Saturday, December 26, 2009

Another terrible loss

In February 1990, I met Ned Gadsby when I took a job as a computer operator working shifts for a major government contractor. His shift ended as mine began, and we would often spend a long time talking - if we were switching shifts at night - about everything from religion to philosophy to politics. Soon our families got together. He and his wife Grissy already had Neddy (Edward Northup Gadsby, IV), Emilia (Emmy), Lee, and were about to have Caroline. Later, they had Julia and Katherine (Kate). Neddy was 6 months older than Stephanie, and our families often got together. I remember Neddy as a boisterous child with blonde curls and wide, curious eyes. He seemed to always be into something.

All of the children were (and are) beautiful and intelligent. They are confident, self-assured, and absolutely delightful. I used to refer to them as the young Kennedys, because they just seemed like the perfect family (little did I know that Ned's family actually rubbed elbows with the Kennedys). Like any family, though, they had their struggles. As the children grew up, they became even more delightful. In 1992, Ned left that job and went on to start his own business, which he runs to this day. I moved my family away from the area in 1997 and went to Maryland. We kept in touch infrequently, but everytime he called me or I called him, the conversation always started the same way, "I was just thinking about you..." and always end the same way, "Our friendship never changes. When we talk it is as though no time has passed."

Well, we lost touch a bit after I left my husband. I don't think Ned really understood what happened, because he and his wife have weathered many storms. Though he wasn't judgmental or anything, he continued his friendship with my ex and encouraged me to do the same (which I eventually did). His wife and I had a long conversation one afternoon while I picnicked at the river with my partner and friends. She shared with me the struggles that Neddy was having with drugs and mental illness. It was like a mirror of what happened with Stephanie. I told her that I would pray for him and for her to have strength. At that point, she'd had to ban him from the house because of his actions. I know it was killing her, but she was being a wise mother to protect her other children and her home. That long talk was the last substantial communication we had.

On Tuesday, I got a call from Ned just as I was going into the pharmacy to drop off prescriptions. I sat my phone down and said, "He'll leave a message and I'll call him right back." Then something in my spirit started nagging at me. I turned to my partner and said, "I hope nothing's happened to Neddy!" It was all over me. I knew it in my soul.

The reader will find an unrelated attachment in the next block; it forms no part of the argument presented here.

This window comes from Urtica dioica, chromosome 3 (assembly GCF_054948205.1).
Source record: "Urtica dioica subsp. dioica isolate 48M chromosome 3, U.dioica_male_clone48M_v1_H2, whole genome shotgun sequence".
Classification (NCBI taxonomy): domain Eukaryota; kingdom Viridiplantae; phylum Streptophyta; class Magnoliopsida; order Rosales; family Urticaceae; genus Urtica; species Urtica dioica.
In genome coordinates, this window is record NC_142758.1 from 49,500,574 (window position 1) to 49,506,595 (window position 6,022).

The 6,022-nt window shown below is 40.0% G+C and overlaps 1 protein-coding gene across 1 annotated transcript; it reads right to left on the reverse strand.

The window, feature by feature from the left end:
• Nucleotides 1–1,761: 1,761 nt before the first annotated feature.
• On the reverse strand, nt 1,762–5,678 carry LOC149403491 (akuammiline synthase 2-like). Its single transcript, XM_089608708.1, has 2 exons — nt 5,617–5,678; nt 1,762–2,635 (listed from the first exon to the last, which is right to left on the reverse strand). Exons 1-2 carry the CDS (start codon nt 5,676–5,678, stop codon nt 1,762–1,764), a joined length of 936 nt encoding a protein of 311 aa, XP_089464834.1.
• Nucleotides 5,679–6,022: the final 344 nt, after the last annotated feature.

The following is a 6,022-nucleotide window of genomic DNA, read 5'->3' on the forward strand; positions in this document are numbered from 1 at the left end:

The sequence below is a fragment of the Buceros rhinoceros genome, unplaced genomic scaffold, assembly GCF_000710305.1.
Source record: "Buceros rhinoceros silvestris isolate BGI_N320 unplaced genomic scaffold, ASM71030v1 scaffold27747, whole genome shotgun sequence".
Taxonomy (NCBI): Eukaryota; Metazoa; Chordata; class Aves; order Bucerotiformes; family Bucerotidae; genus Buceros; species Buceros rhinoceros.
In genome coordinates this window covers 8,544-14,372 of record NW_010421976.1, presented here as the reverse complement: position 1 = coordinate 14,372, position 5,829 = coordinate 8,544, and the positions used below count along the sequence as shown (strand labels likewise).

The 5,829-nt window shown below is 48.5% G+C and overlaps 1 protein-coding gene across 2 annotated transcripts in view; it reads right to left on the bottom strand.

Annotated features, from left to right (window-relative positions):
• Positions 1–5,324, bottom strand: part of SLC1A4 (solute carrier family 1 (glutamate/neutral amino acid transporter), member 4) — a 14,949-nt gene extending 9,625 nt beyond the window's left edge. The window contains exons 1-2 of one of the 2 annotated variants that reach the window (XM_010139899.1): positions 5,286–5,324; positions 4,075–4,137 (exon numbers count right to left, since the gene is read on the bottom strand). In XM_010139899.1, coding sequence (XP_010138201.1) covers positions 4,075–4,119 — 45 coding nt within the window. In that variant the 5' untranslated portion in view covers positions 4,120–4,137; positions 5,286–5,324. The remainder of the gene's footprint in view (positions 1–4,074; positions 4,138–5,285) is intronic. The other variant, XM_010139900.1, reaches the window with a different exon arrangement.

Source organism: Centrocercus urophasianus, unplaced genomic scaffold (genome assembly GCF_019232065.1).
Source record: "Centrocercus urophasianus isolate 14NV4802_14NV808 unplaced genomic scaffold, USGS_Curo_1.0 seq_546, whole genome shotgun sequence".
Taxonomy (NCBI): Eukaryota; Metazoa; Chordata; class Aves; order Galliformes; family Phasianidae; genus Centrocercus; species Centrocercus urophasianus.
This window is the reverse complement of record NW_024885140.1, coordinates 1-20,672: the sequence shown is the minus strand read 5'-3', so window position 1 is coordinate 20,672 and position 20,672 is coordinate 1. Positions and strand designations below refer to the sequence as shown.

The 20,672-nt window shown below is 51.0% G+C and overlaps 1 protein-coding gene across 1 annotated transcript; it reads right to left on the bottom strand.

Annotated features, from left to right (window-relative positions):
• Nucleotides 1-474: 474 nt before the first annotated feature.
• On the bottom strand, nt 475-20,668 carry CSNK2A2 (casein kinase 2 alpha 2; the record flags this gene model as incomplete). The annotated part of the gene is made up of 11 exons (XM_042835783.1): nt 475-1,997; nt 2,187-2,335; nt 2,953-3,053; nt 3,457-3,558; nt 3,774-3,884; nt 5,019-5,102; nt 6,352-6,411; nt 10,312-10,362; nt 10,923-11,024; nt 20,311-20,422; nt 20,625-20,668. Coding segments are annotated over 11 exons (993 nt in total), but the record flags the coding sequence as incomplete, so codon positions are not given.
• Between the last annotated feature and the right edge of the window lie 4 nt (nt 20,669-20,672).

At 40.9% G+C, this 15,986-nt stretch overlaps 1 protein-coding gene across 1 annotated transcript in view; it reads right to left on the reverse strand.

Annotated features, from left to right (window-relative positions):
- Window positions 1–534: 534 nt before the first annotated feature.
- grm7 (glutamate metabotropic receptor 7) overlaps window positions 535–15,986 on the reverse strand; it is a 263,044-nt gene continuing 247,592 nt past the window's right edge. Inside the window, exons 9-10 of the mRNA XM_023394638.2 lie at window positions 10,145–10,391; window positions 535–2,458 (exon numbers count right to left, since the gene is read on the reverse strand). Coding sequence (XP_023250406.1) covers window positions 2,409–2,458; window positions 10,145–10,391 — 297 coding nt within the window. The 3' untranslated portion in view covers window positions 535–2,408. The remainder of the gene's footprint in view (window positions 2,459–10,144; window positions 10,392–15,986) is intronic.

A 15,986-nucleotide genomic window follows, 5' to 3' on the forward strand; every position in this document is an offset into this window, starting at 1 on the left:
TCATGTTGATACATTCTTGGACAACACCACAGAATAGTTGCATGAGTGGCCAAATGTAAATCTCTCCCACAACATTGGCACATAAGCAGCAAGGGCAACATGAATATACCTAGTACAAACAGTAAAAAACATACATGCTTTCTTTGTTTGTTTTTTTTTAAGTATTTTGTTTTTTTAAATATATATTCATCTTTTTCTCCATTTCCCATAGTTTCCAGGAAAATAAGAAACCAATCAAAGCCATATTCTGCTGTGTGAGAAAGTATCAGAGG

When I got back to the car, I listened to the voice mail as I rode back toward home. My worst fears had come true - as had his and Grissy's. Neddy died at the home of a friend sometime last Saturday night in Philadelphia. He fell asleep with one hand behind his head, one hand over his heart, and an open Bible next to him. He'd had a good conversation with his mother on Friday about Christmas and was looking forward to seeing his family. He was not (nor was he ever) suicidal. He was happy, though his mind and his addiction often took him down a bad path. Like Stephanie, he never saw the danger in this world. He trusted easily and often, and he left himself open to hurt.

It's very likely he died exactly the way Stephanie died - of an accidental overdose. He simply went to sleep and never woke up. The family is broken with grief. I've spoken with them a few times, but they are busy with the work of taking care of their son's final arrangements. In the days that come, however, I plan to be "on call" for them. It is when all the noise dies down that the need for support is the greatest. Christmas will never be the same for them. Never.

Please keep them in your thoughts and prayers. Losing a child is, as one book put it, the worst loss. It is out of the natural order of things. It is incredibly painful and hard to accept. The grief is intense.

Grissy asked me, "Does it ever get better?"

I said, "No, but you do learn to live with it."

My heart is with them today and every day. My heart breaks for them.

Peace - D


Mike Golch said...

A loss suffered is never really healed. My Dad Passes awary in aug 1984 at the age of 58,my Mom passed away sept 2003,I have a huge hole in my heart that they once filled when thay were alive. I feel your pain.

Fat, frumpy and fifty... said...

what a terrible time,anytime of year, for anyone....thoughts are with you and your friends...

hope you are doing ok D.

saz xx

Moannie said...

So sad, so very sad. How I hate the people that grow rich and fat on that dreadful trade.

May your faith sustain you and love surround you. AnnieXXX

Syd said...

This is indeed so sad. I don't think that such a loss is something that one ever forgets. My condolences to the family.

Deb said...

I have just returned to blogging after taking a small break. I am holding you and your friends in my heart and prayers. Please take care.

Maggie May said...

I am so sorry........
The sadness goes on & on, doesn't it?

Nuts in May